One Acre Farm on CSAs, education, and feeding a community

Michael Protas started farming during college, where he was studying film, because he wanted to learn what it meant to work hard. He didn’t expect to fall in love with it. But when he followed his then-girlfriend (now wife) to New York to work in film, he missed working on the land. He realized he wanted a different life.

“It spoke to me,” he says. “Who do you want to be when you’re older? Farming can be horrifying. You don’t get paid well, and it’s a lot of hard work outside. But as a whole it’s the best job. When you sit back and think about a season done, you feel a very large sense of accomplishment and reward.”

Mike doing his thing at One Acre Farm

Today, Mike runs One Acre Farm, which actually supports 34 acres of naturally grown produce just outside of Washington, DC. After 10 years of renting, he bought the land outright in 2017. A year later, Charlotte Henderson joined his team and quickly took over One Acre’s CSA program. Now the two work together to grow and distribute healthy, delicious food for their community of members. 

To learn more, we asked Mike and Charlotte all about their approach, learnings, and vision for the future — read on to get to know them.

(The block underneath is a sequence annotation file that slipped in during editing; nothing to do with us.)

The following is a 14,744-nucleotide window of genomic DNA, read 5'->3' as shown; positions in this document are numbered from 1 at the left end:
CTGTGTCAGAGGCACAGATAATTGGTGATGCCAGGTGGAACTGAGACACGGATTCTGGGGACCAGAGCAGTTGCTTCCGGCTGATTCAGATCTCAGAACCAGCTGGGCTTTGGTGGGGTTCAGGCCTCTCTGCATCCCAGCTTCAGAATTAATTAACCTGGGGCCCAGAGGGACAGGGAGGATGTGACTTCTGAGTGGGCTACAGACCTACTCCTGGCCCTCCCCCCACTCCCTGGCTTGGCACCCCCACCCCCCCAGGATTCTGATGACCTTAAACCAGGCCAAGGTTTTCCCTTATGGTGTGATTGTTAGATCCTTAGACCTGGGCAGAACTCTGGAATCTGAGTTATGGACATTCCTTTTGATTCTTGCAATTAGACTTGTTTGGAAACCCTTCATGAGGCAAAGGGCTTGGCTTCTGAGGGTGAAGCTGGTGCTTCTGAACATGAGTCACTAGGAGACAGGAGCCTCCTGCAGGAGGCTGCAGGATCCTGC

Mike, you’ve been running CSAs for over a decade. What do you like about that aspect of farming?

Mike: If I were to grow only three things to sell at the market, I would have to make so many bad decisions for the environment and for the people that work here to make those three things succeed. A CSA is so good because we have the money up front, and because we’re honest people, and because we’re growing a diverse amount of things — we can respect the people that work here, the planet that we live on, and the members that support us. I don’t know of another model that would do those things.

Charlotte: [With a CSA] you receive a bag every week. You could try to break down that bag and each of those vegetables into monetary value... but you can’t do that, because the price members pay for that bag is not only for the vegetables but also for the wetlands we’re preserving, for letting soil rest, and for the cover crops we plant. There’s all these externalities that are accounted for in our CSA model that we try really hard to convey to people.